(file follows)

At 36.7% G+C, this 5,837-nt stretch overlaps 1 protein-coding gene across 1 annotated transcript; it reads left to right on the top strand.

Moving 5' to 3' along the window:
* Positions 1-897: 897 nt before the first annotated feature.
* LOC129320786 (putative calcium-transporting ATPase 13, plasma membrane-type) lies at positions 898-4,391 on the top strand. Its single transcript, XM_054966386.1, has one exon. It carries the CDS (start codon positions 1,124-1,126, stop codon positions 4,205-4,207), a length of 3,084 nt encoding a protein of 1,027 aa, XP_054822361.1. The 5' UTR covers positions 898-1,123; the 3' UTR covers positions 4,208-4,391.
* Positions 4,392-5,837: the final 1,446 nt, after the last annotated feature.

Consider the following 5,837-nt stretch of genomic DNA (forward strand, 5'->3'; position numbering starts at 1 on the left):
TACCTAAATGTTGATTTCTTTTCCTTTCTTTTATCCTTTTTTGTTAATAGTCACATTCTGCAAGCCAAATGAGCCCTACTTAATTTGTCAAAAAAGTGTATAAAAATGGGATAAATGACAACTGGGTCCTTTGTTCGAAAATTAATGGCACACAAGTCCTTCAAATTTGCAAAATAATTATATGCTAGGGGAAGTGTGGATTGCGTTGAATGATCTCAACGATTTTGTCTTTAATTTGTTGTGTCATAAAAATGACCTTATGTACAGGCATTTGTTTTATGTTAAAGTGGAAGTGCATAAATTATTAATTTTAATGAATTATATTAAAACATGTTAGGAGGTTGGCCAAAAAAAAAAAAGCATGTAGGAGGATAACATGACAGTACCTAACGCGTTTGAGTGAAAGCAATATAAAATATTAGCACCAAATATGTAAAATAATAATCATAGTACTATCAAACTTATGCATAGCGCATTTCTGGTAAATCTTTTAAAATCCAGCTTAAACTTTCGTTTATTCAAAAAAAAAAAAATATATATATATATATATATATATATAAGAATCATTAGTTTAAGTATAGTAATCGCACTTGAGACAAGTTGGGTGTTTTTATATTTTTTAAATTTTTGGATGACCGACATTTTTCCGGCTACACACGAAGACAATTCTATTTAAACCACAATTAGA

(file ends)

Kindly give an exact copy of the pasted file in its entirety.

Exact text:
At 36.7% G+C, this 5,837-nt stretch overlaps 1 protein-coding gene across 1 annotated transcript; it reads left to right on the top strand.

Moving 5' to 3' along the window:
* Positions 1-897: 897 nt before the first annotated feature.
* LOC129320786 (putative calcium-transporting ATPase 13, plasma membrane-type) lies at positions 898-4,391 on the top strand. Its single transcript, XM_054966386.1, has one exon. It carries the CDS (start codon positions 1,124-1,126, stop codon positions 4,205-4,207), a length of 3,084 nt encoding a protein of 1,027 aa, XP_054822361.1. The 5' UTR covers positions 898-1,123; the 3' UTR covers positions 4,208-4,391.
* Positions 4,392-5,837: the final 1,446 nt, after the last annotated feature.

Consider the following 5,837-nt stretch of genomic DNA (forward strand, 5'->3'; position numbering starts at 1 on the left):
TACCTAAATGTTGATTTCTTTTCCTTTCTTTTATCCTTTTTTGTTAATAGTCACATTCTGCAAGCCAAATGAGCCCTACTTAATTTGTCAAAAAAGTGTATAAAAATGGGATAAATGACAACTGGGTCCTTTGTTCGAAAATTAATGGCACACAAGTCCTTCAAATTTGCAAAATAATTATATGCTAGGGGAAGTGTGGATTGCGTTGAATGATCTCAACGATTTTGTCTTTAATTTGTTGTGTCATAAAAATGACCTTATGTACAGGCATTTGTTTTATGTTAAAGTGGAAGTGCATAAATTATTAATTTTAATGAATTATATTAAAACATGTTAGGAGGTTGGCCAAAAAAAAAAAAGCATGTAGGAGGATAACATGACAGTACCTAACGCGTTTGAGTGAAAGCAATATAAAATATTAGCACCAAATATGTAAAATAATAATCATAGTACTATCAAACTTATGCATAGCGCATTTCTGGTAAATCTTTTAAAATCCAGCTTAAACTTTCGTTTATTCAAAAAAAAAAAAATATATATATATATATATATATATATAAGAATCATTAGTTTAAGTATAGTAATCGCACTTGAGACAAGTTGGGTGTTTTTATATTTTTTAAATTTTTGGATGACCGACATTTTTCCGGCTACACACGAAGACAATTCTATTTAAACCACAATTAGA